Bringing Boris Johnson back as Conservative leader would be seen as “an utter joke” by voters, who would not tolerate yet another change of prime minister, a leading elections expert has said.
Robert Hayward, who is a Conservative peer but has analysed May’s local elections across England in his dual role as a polling expert, said the Tories could perform better than expected in the council vote, in part because Rishi Sunak has been able to start detaching himself from Johnson’s political legacy.
Sunak’s personal poll ratings were not only outperforming those of his party, but were ahead of those for Johnson, particularly in areas such as trustworthiness, Hayward told a briefing.
Bringing back Johnson, as sought by some Conservative MPs, could well transform the party’s fortunes, but “in a negative way, not in a positive way”, Hayward said. “Having had two different prime ministerial changes last year, there is no credibility whatsoever that we would have another one and not say the Tory party is finished,” he said. “It would be an utter joke … The electorate would not accept another change.”
While the Conservatives remain significantly behind Labour in national polling, Hayward said there were signs Sunak had been able to shake off some of the damage caused by Johnson and the scandal of lockdown-breaking parties, an issue set to return to the headlines this week when Johnson gives evidence to the Commons privileges committee.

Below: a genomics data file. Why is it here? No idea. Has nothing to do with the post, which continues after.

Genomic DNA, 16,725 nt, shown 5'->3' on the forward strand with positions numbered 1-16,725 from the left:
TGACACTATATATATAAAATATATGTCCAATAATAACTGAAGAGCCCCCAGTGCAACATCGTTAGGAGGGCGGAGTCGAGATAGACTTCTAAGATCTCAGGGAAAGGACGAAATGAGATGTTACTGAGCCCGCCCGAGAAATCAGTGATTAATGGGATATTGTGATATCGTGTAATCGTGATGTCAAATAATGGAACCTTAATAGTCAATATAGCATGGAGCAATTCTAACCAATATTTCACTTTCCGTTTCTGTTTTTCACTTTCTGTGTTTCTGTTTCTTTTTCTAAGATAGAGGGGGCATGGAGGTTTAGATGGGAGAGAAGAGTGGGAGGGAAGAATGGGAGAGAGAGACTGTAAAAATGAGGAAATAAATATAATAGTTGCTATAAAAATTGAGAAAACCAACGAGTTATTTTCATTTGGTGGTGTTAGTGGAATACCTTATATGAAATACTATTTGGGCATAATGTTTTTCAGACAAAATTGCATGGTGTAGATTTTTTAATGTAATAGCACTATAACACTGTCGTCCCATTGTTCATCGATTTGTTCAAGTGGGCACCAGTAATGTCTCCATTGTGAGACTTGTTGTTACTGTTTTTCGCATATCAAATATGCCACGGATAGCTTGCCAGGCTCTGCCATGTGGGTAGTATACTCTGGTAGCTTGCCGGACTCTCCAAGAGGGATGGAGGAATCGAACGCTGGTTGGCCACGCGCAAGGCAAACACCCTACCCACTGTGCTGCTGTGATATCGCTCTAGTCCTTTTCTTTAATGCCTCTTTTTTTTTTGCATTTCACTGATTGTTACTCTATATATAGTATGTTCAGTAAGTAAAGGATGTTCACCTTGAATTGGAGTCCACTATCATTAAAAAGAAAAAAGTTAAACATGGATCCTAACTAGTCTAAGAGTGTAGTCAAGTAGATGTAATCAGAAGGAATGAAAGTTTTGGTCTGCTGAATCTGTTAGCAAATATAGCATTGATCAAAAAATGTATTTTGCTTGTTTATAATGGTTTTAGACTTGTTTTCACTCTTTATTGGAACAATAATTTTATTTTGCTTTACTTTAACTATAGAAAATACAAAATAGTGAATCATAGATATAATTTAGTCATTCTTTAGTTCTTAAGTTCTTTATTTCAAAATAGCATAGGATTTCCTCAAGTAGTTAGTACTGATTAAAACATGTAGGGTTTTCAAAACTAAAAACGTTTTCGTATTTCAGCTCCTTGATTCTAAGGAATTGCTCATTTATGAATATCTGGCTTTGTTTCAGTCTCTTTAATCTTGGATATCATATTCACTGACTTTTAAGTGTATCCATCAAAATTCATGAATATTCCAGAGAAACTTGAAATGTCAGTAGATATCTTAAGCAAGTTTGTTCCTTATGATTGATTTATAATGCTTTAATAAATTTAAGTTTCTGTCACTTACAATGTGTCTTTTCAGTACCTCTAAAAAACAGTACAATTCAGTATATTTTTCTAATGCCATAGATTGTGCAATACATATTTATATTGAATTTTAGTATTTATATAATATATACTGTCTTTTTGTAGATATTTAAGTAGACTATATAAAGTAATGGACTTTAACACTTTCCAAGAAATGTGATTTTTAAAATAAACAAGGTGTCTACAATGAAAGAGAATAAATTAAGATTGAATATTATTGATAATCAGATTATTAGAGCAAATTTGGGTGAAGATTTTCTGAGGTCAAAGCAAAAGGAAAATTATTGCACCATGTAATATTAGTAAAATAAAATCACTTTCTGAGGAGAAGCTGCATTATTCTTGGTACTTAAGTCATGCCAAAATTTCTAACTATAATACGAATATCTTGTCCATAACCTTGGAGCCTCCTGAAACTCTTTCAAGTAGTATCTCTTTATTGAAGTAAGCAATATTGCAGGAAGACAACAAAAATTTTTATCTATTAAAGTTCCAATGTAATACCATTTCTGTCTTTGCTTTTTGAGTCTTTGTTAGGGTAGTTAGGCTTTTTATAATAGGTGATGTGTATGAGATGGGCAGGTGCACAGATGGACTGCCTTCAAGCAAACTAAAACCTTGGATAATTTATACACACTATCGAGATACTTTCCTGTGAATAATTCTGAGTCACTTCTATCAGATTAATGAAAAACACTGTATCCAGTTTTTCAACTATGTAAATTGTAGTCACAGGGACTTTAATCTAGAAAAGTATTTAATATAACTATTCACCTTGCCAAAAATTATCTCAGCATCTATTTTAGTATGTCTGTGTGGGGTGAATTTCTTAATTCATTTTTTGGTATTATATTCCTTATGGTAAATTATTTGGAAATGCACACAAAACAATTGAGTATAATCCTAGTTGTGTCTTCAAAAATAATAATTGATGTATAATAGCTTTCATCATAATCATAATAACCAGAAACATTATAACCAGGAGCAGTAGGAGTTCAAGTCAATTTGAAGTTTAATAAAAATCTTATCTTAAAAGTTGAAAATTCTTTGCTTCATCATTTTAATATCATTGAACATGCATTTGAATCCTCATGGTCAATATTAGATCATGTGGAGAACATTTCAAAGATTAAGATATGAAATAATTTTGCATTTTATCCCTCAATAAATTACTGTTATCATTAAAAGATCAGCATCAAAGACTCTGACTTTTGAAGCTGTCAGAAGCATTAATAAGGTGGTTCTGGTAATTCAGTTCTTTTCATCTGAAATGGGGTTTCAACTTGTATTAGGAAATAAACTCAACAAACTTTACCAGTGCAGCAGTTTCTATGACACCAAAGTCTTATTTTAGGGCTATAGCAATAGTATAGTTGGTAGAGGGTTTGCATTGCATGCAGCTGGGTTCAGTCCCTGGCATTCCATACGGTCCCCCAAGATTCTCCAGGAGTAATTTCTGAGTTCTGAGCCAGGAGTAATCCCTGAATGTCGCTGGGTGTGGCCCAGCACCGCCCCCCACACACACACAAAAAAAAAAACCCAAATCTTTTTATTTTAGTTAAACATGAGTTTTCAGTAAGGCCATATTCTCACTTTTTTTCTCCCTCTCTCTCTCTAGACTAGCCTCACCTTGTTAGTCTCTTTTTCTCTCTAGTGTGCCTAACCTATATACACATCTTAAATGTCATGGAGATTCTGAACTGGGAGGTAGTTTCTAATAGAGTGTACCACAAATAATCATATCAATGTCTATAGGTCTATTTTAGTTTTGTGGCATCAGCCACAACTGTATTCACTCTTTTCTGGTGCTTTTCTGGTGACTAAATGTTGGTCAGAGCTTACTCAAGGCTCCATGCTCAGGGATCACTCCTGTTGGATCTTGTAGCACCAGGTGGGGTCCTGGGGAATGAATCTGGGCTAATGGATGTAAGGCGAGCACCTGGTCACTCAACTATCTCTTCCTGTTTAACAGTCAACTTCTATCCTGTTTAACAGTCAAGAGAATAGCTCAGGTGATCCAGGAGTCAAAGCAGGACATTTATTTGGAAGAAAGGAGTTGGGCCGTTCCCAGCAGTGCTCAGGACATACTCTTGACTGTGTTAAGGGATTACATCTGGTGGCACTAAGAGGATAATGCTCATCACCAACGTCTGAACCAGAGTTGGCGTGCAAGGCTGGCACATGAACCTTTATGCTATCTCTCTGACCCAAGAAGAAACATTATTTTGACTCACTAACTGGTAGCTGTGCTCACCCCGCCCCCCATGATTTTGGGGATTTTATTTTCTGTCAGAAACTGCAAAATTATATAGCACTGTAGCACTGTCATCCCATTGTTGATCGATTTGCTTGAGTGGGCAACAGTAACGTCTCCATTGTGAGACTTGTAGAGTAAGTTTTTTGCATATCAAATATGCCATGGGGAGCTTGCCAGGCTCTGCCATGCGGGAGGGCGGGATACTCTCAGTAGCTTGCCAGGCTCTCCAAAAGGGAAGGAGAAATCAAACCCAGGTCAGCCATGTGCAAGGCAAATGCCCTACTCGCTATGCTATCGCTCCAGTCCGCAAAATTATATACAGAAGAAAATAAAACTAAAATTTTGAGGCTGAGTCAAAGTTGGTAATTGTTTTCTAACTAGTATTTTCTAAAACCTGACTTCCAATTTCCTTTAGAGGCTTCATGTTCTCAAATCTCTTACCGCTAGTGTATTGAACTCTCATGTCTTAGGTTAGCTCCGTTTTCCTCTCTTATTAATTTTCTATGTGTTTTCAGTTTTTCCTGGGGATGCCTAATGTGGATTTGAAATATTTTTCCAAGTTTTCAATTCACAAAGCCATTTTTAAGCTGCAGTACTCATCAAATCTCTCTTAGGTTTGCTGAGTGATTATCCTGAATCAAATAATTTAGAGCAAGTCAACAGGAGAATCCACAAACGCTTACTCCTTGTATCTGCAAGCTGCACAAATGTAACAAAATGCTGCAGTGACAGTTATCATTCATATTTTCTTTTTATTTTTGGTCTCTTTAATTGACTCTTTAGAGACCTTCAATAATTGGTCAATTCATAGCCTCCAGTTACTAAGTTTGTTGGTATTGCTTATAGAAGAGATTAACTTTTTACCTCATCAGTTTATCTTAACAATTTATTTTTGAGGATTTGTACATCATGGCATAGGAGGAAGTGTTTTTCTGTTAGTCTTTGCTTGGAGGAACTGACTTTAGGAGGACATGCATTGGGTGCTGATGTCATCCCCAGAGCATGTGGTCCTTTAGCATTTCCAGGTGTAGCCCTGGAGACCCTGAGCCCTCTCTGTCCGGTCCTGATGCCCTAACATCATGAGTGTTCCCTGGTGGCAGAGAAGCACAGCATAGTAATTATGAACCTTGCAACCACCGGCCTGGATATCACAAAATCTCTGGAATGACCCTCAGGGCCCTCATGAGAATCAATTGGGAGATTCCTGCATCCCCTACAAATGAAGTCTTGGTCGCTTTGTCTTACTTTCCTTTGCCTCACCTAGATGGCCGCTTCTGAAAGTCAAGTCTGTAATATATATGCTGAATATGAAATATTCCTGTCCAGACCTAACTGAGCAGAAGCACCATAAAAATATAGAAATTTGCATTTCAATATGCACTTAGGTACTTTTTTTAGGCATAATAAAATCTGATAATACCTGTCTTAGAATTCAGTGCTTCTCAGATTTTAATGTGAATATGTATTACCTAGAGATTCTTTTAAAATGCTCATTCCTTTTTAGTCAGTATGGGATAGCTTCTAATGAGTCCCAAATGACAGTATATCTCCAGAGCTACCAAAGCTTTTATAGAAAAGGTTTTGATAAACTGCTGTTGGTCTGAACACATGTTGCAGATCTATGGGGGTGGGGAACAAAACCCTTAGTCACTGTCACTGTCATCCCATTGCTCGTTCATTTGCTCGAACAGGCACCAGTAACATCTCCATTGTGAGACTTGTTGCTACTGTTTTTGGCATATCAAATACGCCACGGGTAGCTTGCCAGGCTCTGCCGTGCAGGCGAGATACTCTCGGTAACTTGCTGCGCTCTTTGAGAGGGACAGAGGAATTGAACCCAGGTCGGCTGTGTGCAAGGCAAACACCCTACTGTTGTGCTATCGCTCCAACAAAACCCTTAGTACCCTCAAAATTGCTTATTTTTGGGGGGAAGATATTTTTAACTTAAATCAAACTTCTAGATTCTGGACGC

“The impact of Boris on Tory party polling appears to be diminishing, and this may be currently to the Conservatives’ advantage,” Hayward said, noting that polling showed the indicator for “Conservative leader as the best prime minister” was now some way above the party’s own rating.
This “has the potential to drag the Conservatives up, if Rishi can continue to maintain that messaging through all the noise of other things”, Hayward said. “The population has not parked Partygate. They still view it as a Tory party matter, but they are viewing it as a Boris matter.”
These small signs of recovery should, however, be seen in the wider context, Hayward said: “The reality is that the Conservatives were in a very difficult, if not dire, position, and they now appear to be moving to a difficult one. I’m in no way saying that they’re out of the woods by any stretch of the imagination.”
But the Tory position was “markedly better than it was only a few weeks ago”, he added.
In the local elections on 4 May more than 8,000 council seats will be contested across 84 metropolitan, unitary and district councils in England, as well as four English mayoralties.
The last time the seats were contested, in 2019, Theresa May’s government was struggling terribly and lost more than 1,000 councillors. Labour, then under the leadership of Jeremy Corbyn, also lost seats, while the Liberal Democrats, Greens and local parties made gains.
While refusing to predict whether the Conservatives might gain seats in May, Hayward said the elections were a definite test for Keir Starmer’s party: “The Labour party need to make major gains because they did so badly in 2019.”
The Lib Dems, who held their first in-person conference since 2019 at the weekend, are privately confident about progress in May, despite having made more than 700 net gains in 2019.